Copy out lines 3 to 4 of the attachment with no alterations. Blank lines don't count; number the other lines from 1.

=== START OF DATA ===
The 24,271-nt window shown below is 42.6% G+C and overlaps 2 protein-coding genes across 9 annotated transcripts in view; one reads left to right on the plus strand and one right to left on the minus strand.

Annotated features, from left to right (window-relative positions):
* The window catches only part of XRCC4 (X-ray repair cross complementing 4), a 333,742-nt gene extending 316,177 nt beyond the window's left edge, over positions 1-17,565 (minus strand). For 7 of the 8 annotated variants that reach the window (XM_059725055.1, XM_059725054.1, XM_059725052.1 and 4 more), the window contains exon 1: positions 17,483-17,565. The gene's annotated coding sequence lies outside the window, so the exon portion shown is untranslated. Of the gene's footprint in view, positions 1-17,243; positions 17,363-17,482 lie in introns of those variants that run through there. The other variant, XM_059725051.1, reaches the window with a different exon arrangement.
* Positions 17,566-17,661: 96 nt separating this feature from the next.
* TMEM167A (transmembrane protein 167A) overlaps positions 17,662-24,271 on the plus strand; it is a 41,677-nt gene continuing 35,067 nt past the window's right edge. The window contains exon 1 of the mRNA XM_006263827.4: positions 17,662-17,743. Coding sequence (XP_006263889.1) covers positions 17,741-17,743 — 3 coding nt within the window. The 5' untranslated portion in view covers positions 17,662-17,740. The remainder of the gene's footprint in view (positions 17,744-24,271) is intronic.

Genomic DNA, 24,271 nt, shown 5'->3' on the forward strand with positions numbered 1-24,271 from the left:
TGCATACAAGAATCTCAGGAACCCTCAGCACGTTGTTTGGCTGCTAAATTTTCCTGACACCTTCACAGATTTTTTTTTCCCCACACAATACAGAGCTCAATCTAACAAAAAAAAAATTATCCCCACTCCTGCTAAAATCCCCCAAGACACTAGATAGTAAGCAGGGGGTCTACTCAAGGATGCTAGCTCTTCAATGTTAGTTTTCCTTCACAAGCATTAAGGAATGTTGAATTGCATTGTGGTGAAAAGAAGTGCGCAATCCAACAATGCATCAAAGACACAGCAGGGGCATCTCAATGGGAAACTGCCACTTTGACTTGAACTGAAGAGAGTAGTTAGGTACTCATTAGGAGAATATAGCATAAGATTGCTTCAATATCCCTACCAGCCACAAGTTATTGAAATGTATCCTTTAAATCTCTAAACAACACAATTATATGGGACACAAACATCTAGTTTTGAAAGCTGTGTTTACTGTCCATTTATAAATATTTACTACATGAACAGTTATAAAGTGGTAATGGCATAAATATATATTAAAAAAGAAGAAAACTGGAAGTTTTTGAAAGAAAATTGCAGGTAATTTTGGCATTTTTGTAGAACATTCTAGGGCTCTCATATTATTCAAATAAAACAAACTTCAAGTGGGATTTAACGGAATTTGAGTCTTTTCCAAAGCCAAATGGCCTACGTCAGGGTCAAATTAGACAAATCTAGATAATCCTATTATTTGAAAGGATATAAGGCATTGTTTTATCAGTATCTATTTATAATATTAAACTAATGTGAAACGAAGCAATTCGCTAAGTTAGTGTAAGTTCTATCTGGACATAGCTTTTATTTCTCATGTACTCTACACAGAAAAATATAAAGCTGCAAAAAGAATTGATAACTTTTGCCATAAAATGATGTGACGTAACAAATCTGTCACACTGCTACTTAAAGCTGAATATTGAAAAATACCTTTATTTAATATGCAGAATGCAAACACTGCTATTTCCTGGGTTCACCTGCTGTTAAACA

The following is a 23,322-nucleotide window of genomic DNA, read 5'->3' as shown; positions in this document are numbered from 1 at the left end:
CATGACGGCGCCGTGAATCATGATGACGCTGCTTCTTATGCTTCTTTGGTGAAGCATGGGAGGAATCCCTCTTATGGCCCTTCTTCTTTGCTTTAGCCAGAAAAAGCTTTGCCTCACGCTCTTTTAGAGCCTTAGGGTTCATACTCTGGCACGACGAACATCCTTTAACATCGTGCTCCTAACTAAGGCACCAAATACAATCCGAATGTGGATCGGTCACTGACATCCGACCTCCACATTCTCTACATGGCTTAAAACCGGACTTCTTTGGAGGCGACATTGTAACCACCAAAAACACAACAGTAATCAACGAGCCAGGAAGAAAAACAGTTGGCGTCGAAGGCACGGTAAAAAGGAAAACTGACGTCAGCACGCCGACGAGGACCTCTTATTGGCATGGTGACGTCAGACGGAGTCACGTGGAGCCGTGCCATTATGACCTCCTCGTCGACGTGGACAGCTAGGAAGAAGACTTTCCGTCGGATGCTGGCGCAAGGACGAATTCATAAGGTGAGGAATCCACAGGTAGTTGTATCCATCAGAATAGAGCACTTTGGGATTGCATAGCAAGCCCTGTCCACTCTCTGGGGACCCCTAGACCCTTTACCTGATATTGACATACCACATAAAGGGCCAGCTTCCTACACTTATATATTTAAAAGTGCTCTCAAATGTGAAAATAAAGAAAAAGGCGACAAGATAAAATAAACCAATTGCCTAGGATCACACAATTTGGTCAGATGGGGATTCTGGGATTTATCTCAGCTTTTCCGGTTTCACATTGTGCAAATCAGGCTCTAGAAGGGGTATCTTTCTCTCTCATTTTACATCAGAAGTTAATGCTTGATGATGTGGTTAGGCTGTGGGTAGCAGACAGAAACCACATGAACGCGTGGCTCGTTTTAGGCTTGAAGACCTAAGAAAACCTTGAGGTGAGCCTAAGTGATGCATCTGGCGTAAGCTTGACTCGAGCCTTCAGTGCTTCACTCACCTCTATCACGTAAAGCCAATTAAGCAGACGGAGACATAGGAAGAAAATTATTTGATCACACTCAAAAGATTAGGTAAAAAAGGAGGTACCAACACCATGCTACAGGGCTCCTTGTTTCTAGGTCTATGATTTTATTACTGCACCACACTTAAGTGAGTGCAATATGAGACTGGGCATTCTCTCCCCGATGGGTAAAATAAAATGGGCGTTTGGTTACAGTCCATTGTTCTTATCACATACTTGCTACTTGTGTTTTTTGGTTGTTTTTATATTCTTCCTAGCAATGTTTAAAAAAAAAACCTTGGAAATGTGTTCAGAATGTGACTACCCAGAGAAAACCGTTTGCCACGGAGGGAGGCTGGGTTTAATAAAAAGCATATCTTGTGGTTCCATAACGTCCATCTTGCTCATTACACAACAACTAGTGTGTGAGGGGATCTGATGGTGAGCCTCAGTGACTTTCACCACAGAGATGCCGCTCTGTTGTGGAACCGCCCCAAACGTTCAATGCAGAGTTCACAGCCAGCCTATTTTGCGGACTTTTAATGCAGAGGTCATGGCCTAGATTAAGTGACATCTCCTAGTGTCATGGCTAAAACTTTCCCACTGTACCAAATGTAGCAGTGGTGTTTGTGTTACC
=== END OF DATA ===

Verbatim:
* The window catches only part of XRCC4 (X-ray repair cross complementing 4), a 333,742-nt gene extending 316,177 nt beyond the window's left edge, over positions 1-17,565 (minus strand). For 7 of the 8 annotated variants that reach the window (XM_059725055.1, XM_059725054.1, XM_059725052.1 and 4 more), the window contains exon 1: positions 17,483-17,565. The gene's annotated coding sequence lies outside the window, so the exon portion shown is untranslated. Of the gene's footprint in view, positions 1-17,243; positions 17,363-17,482 lie in introns of those variants that run through there. The other variant, XM_059725051.1, reaches the window with a different exon arrangement.
* Positions 17,566-17,661: 96 nt separating this feature from the next.